Sun Supercomputer Created For ’Flight and Flow’ Simulation In Germany
Center for Computer Applications in Aerospace Science and Engineering Chooses Sun’s Petascale Computing Architecture
SANTA CLARA, CA .- Sun Microsystems (NASDAQ: JAVA) has won the first contract in Germany for the installation of a high performance computing (HPC) cluster for commercial applications based on Sun’s Petascale architecture. The Petascale architecture was developed in-house at Sun under the name “Sun Constellation System,” and was presented to the public for the first time at the International Supercomputing Conference in Dresden, Germany last year. The Center for Computer Applications in Aerospace Science and Engineering (C˛A˛S˛E), supported by Airbus, the German Aerospace Center (DLR) and the state of Lower Saxony, is investing EUR 5.2 million in the new supercomputer that has a compute capacity of 46.6 TFlops.
With the support of its partner T-Systems, DLR searched for a platform that could perform complex numerical flow simulations necessary for the C˛A˛S˛E project. Christian Schweitzer, Head of T-Systems Service Center Nord, explained the process: “We created a list of specifications and issued them to three well-known suppliers. The key requirements included the highest possible number of processors and an efficient technological update after three years. Sun impressed DLR in both areas.”
The European Union (EU) has stipulated that for all commercial aircrafts exhaust emissions must be reduced by 50 percent and noise by 10-20 decibels by the year 2020. This means that researching new aircraft concepts is becoming increasingly important. By improving software modeling, the accuracy of the simulations should continue to improve. The aim of C˛A˛S˛E is to establish a globally-recognized, interdisciplinary center of excellence in numerical aircraft simulations.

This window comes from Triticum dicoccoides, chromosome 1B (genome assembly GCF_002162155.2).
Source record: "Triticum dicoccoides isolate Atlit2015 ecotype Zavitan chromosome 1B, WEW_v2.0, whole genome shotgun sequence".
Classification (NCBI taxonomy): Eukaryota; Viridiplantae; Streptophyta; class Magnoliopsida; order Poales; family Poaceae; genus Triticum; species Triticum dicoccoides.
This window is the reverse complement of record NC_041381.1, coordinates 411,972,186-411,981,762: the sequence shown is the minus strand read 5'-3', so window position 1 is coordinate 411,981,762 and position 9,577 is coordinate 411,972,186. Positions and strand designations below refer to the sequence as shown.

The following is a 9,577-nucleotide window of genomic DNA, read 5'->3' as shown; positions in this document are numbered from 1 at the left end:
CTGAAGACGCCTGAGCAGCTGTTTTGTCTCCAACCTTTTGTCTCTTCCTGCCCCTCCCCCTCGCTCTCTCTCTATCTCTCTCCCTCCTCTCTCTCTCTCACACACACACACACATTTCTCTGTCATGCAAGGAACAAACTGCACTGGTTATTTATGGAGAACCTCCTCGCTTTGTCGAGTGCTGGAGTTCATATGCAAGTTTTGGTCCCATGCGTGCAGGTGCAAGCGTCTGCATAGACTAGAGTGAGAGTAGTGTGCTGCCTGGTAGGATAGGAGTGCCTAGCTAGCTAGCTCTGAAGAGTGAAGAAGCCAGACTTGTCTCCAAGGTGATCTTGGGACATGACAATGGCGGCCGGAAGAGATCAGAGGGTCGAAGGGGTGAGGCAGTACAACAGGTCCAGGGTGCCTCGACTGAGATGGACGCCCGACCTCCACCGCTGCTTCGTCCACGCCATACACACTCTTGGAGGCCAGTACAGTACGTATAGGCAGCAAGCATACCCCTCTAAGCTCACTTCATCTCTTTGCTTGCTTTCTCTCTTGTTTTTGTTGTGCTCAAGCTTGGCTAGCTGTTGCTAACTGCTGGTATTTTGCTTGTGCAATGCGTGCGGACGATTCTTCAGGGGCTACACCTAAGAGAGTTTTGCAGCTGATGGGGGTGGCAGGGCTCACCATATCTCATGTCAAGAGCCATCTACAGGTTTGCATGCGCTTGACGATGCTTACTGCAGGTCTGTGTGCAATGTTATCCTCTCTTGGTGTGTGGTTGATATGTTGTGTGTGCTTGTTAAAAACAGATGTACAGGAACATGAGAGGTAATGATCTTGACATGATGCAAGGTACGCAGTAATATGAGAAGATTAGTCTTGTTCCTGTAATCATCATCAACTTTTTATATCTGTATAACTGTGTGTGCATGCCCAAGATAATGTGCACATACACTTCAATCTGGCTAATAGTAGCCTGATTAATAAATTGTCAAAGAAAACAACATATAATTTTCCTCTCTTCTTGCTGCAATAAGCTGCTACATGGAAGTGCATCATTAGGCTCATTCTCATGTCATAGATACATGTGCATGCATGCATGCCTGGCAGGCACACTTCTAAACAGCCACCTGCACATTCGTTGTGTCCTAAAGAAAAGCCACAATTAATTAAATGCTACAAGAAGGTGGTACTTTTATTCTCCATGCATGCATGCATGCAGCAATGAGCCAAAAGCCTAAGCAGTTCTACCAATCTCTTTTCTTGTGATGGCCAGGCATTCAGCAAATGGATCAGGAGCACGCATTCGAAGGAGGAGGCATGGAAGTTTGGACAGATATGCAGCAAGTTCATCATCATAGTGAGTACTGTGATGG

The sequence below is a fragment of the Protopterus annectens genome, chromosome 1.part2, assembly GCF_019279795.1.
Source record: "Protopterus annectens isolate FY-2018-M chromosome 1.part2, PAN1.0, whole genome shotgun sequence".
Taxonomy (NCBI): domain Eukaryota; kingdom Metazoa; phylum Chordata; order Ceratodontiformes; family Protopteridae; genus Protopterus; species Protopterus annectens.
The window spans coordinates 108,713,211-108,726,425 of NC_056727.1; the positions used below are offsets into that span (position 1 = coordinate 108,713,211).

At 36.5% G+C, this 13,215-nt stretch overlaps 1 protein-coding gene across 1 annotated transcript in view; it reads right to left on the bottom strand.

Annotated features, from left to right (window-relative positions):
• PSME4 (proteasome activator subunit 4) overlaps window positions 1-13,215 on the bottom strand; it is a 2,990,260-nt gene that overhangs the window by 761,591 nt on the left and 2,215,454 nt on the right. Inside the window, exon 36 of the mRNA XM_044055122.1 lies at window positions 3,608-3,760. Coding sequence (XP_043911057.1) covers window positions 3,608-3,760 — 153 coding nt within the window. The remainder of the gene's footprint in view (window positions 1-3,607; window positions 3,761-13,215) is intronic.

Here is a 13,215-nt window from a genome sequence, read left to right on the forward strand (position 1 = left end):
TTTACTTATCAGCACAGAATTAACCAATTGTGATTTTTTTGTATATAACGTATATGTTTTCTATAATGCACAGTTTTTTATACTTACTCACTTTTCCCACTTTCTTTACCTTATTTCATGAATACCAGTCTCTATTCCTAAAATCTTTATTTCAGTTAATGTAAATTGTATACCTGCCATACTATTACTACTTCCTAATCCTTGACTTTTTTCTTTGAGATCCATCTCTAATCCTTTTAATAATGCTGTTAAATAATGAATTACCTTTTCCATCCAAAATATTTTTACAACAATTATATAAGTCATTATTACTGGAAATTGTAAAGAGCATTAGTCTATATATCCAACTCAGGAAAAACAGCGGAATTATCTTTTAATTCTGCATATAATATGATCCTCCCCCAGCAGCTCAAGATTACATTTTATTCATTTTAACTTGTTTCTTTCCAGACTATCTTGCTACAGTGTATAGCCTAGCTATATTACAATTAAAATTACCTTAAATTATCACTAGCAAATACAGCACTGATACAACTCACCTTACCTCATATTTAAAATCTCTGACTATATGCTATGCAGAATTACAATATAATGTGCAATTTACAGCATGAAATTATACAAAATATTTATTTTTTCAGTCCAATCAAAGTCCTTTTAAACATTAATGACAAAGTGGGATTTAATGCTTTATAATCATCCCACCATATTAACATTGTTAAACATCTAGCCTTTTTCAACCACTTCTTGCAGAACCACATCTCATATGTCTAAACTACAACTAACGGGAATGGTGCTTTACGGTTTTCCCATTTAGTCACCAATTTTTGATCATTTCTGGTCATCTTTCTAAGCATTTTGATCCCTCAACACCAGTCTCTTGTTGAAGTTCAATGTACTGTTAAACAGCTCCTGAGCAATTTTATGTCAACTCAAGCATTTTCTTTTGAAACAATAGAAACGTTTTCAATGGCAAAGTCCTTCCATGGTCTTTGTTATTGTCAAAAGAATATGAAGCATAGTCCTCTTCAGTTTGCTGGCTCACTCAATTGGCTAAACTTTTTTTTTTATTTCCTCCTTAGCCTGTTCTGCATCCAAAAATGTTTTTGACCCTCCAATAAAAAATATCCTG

High-performance computing with over 6000 processor cores.
Sun’s Petascale architecture is the world’s first architecture cluster system that can reach a computing capacity of more than 2 PFlops. The Petascale architecture blade servers use SPARC, AMD Opteron and Intel Xeon processors as computer nodes, which are operated using the Sun Blade 6048 modular system chassis. Solaris , Linux and Windows are supported as the operating system platforms for Sun Constellation System.
An Infiniband network enables the communication between the blades. The Sun Datacenter Switch 3456-the globally exclusive Infiniband switch with its 3456 ports - forms the central component. The high-density packaging in the switch enables data throughput with minimal latency; this is essential for HPC cluster systems. This maximum data throughput enables simultaneous calculation of highly complex simulations and generates the additional data the science requires. This high-performance computer system is therefore able to calculate several highly complex simulations at once.
“It was important to us to significantly increase the number of processor cores in use,” explained Dr. Norbert Kroll, Head of C˛A˛S˛E. “To date, we have been using 100 to 500 cores at a time on average, but we intend to gradually increase this figure to 6000 cores.”
As a result of deploying 768 Sun Blade X6220 server modules, 6144 cores have been made available. Each module uses two AMD Opteron 2347HE Quadcore processors and is supported in the storage area by Sun Fire X4500 servers and at the front-end by Sun Fire X4200 M2 servers. To help ensure the server technology remains virtually state-of-the-art, the blades will be replaced in 2010 as part of Sun Refresh Service using the most cutting-edge technology available at the time.
C˛A˛S˛E is a center of excellence that comprehensively specializes in numerical aircraft simulation. This simulation center is an innovation partnership between Airbus, the state of Lower Saxony and the German Aerospace Center (DLR). The core of the simulation center is Europe’s fastest, high-performance computer for aeronautical research. Responsibility for the design, construction, and operation of the computer lies in the hands of T-Systems.
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